Race Report: The London Triathlon | Eclectic Cake: Race Report: The London Triathlon

Thursday, 7 August 2014

Race Report: The London Triathlon

WHAT:  Sprint triathlon, 750m swim-20k cycle-5k run
WHERE:  ExCel, London
WHEN:  2-3rd August 2014


Training helps prepare your body for whatever ridiculous event you want to put it through. It will make your legs stronger, your lungs fuller and your mind tougher. So it comes as absolutely no surprise that I found my biggest sprint triathlon, the London Triathlon, pretty tough after having done absolutely no swim or cycle training since my last triathlon in June.


One minute I was happily bobbing around and peeing in my wetsuit*, the next I was in a chaos of splashing swimmers all fighting for space. Just the sound of the start whistle was enough to fill me with panic, I wasn't ready! But my options were limited: 1) Stay still, be battered by a herd of front crawlers and die in the Thames, the same way a distant ancestor went (although it's likely his triathlon was less swim–bike–run, more beer–wine–whisky, which was rapidly sounding more appealing). Or 2) stop stalling, accept I'm underprepared and attempt to do this thing. After receiving an accidental punch in the side and one on my leg, I decided to splash forwards.


Once the fastest swimmers had cleared the group, space opened up and I only had myself to fight with. My arms were tired and my breathing heavy but I wrestled with them until they finally submitted. We were working together, keeping a rhythm, just a slightly slower one than if we'd practiced.

I slung myself out of the water and into what felt like the longest transition route I've ever seen. Already exhausted, I was now faced with the thing I find hardest of all – the thing that's easily forgotten, that is quickly "rescheduled" if something more appealing comes up, the thing I should be doing more to improve. Armed with the mantra "it will only be over after you start", I grabbed my handlebars and rolled onto the bike course.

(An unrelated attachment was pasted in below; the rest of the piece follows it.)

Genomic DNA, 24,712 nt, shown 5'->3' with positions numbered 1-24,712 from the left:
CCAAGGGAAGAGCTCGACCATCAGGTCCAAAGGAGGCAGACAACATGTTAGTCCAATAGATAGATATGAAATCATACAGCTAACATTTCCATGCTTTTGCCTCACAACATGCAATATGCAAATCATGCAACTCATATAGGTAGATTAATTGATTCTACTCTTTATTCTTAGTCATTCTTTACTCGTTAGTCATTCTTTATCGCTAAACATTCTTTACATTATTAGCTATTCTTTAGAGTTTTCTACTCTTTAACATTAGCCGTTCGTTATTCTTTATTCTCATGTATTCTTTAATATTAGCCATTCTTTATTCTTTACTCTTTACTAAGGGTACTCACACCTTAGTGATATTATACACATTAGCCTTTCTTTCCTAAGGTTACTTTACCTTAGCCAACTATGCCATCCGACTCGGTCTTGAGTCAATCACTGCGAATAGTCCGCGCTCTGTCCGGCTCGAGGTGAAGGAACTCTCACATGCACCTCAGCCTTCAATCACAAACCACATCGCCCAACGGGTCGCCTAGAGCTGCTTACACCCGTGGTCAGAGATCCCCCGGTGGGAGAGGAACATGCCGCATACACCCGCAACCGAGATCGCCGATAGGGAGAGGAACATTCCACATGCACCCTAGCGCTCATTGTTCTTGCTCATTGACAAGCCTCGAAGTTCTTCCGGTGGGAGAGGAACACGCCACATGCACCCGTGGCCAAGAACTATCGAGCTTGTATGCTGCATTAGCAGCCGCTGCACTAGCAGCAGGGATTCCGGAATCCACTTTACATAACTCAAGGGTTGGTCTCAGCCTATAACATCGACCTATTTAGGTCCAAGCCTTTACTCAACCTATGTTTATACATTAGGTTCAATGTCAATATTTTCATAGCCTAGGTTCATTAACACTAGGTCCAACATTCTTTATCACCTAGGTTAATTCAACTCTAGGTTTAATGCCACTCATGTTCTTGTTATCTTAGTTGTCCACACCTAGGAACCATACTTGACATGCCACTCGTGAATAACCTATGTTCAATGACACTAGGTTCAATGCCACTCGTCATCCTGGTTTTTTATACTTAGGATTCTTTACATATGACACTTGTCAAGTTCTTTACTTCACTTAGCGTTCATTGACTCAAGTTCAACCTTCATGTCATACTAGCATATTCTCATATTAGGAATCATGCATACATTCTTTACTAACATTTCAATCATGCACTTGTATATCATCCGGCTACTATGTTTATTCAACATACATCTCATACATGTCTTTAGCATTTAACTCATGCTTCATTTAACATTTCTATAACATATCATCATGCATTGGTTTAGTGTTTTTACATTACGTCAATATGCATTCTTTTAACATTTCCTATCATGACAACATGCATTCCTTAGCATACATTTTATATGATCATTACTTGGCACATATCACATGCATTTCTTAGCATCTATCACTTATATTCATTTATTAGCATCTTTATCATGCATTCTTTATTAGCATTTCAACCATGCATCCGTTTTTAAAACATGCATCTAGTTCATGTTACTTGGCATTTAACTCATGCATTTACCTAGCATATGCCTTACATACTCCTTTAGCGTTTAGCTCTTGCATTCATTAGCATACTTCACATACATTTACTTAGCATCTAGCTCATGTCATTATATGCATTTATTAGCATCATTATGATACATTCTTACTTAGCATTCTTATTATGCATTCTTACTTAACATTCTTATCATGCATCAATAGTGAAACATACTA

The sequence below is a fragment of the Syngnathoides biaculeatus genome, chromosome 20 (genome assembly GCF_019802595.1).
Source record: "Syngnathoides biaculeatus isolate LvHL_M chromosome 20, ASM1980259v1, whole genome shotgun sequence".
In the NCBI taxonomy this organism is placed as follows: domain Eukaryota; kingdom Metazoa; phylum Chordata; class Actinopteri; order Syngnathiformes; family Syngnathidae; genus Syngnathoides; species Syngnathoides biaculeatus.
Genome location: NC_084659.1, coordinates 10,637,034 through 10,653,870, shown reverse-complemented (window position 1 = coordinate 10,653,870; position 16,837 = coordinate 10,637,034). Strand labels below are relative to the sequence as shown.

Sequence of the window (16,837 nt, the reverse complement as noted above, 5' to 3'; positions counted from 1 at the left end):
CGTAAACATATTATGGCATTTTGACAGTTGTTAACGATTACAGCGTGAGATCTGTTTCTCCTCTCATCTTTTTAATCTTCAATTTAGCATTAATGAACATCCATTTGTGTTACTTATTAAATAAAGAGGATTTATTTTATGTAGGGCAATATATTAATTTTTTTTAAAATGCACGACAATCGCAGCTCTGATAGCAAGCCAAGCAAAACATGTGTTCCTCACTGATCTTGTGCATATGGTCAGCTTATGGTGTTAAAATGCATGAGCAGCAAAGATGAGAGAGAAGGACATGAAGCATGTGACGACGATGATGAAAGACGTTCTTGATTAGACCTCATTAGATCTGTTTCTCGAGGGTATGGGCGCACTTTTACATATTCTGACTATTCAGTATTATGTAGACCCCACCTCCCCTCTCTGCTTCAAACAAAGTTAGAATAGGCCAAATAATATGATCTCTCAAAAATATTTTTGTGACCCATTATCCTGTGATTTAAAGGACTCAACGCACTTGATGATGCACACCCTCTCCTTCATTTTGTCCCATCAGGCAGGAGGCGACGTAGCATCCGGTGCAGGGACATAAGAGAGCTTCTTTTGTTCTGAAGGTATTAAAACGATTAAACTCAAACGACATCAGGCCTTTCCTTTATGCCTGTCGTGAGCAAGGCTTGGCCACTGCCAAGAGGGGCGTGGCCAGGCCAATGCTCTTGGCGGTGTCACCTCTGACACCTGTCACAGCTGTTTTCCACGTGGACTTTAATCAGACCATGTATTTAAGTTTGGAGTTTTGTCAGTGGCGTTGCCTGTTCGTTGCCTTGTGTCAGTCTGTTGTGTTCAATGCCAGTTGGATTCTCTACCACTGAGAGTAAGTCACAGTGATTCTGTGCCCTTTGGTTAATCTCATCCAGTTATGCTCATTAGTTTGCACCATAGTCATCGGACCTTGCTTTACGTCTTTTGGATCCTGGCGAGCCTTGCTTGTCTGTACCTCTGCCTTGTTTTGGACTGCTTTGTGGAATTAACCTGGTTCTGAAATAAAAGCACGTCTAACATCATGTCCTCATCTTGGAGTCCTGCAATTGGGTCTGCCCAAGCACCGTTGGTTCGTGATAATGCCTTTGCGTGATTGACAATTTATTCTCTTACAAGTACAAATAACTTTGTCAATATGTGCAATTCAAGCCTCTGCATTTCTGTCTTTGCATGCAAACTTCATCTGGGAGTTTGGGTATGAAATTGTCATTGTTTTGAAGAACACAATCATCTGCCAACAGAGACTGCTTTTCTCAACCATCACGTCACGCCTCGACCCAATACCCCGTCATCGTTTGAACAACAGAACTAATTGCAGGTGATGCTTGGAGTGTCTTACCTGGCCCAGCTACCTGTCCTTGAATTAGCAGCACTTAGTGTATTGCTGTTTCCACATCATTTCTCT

Whoever told me the course was flat is a lier! I tried all the gears and still my legs argued with me. Judging from the number of people that whizzed by – from TT bikes to mountain bikes – the course was still a quick one. I just wish I could have enjoyed some of their speed but I did my best to be positive – keep a "can do" attitude – and for one whole lap I was. Then I passed the sign reminding me I had to do it all over again. WAH! 


It was easy to see where to rack my bike in transition, it was pretty much the only space left, everyone was already running. That was the one thing I had been practising and for almost the first time in over an hour, I began to overtake people and was actually glad to see a bit of an incline. Even more glad to see the finishers' ramp of glory – everyone who crossed the line was celebrated with a lit podium under the arch and a name check from the commentator.

In those 15 milliseconds of fame, I realised just what a difference a bit of positive thinking makes...and stubbornness to not give in. 

*Don't judge me until you've tried dashing for a last-minute wee whilst wearing a trisuit and wetsuit!

Thank you to Drink Positiv for the race place and post-race hydration.

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